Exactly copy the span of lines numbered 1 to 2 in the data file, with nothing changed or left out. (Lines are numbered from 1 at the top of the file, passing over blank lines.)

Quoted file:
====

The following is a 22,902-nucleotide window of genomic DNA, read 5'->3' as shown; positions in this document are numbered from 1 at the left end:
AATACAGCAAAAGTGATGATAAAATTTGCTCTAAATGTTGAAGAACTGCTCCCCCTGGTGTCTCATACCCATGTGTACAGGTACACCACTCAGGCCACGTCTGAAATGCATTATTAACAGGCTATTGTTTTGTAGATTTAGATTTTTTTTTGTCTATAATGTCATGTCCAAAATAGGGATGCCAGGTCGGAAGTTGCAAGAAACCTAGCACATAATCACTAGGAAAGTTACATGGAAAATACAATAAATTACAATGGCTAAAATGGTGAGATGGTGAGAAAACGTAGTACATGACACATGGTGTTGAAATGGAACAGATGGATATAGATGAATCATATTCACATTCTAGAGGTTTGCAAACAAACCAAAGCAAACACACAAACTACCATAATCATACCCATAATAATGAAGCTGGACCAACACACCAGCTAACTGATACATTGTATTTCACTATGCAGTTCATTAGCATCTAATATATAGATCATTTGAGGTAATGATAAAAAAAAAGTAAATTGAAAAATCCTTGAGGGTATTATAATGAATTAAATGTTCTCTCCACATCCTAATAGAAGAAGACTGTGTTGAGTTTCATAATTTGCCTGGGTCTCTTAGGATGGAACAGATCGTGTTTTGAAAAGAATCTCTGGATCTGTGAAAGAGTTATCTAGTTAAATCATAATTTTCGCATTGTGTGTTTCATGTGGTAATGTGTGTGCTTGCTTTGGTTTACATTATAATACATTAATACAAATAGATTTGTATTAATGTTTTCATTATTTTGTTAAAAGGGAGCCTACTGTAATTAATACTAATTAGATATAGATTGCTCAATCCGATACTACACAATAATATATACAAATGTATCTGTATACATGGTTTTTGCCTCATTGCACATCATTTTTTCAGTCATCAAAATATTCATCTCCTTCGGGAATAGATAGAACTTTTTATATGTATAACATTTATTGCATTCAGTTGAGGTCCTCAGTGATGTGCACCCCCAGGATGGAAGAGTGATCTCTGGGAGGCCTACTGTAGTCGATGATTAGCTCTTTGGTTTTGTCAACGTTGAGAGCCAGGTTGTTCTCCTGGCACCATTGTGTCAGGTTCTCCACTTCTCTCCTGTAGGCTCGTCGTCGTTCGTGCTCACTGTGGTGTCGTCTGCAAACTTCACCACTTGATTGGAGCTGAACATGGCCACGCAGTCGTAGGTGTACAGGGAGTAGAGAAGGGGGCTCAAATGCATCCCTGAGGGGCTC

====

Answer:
The following is a 22,902-nucleotide window of genomic DNA, read 5'->3' as shown; positions in this document are numbered from 1 at the left end:
AATACAGCAAAAGTGATGATAAAATTTGCTCTAAATGTTGAAGAACTGCTCCCCCTGGTGTCTCATACCCATGTGTACAGGTACACCACTCAGGCCACGTCTGAAATGCATTATTAACAGGCTATTGTTTTGTAGATTTAGATTTTTTTTTGTCTATAATGTCATGTCCAAAATAGGGATGCCAGGTCGGAAGTTGCAAGAAACCTAGCACATAATCACTAGGAAAGTTACATGGAAAATACAATAAATTACAATGGCTAAAATGGTGAGATGGTGAGAAAACGTAGTACATGACACATGGTGTTGAAATGGAACAGATGGATATAGATGAATCATATTCACATTCTAGAGGTTTGCAAACAAACCAAAGCAAACACACAAACTACCATAATCATACCCATAATAATGAAGCTGGACCAACACACCAGCTAACTGATACATTGTATTTCACTATGCAGTTCATTAGCATCTAATATATAGATCATTTGAGGTAATGATAAAAAAAAAGTAAATTGAAAAATCCTTGAGGGTATTATAATGAATTAAATGTTCTCTCCACATCCTAATAGAAGAAGACTGTGTTGAGTTTCATAATTTGCCTGGGTCTCTTAGGATGGAACAGATCGTGTTTTGAAAAGAATCTCTGGATCTGTGAAAGAGTTATCTAGTTAAATCATAATTTTCGCATTGTGTGTTTCATGTGGTAATGTGTGTGCTTGCTTTGGTTTACATTATAATACATTAATACAAATAGATTTGTATTAATGTTTTCATTATTTTGTTAAAAGGGAGCCTACTGTAATTAATACTAATTAGATATAGATTGCTCAATCCGATACTACACAATAATATATACAAATGTATCTGTATACATGGTTTTTGCCTCATTGCACATCATTTTTTCAGTCATCAAAATATTCATCTCCTTCGGGAATAGATAGAACTTTTTATATGTATAACATTTATTGCATTCAGTTGAGGTCCTCAGTGATGTGCACCCCCAGGATGGAAGAGTGATCTCTGGGAGGCCTACTGTAGTCGATGATTAGCTCTTTGGTTTTGTCAACGTTGAGAGCCAGGTTGTTCTCCTGGCACCATTGTGTCAGGTTCTCCACTTCTCTCCTGTAGGCTCGTCGTCGTTCGTGCTCACTGTGGTGTCGTCTGCAAACTTCACCACTTGATTGGAGCTGAACATGGCCACGCAGTCGTAGGTGTACAGGGAGTAGAGAAGGGGGCTCAAATGCATCCCTGAGGGGCTC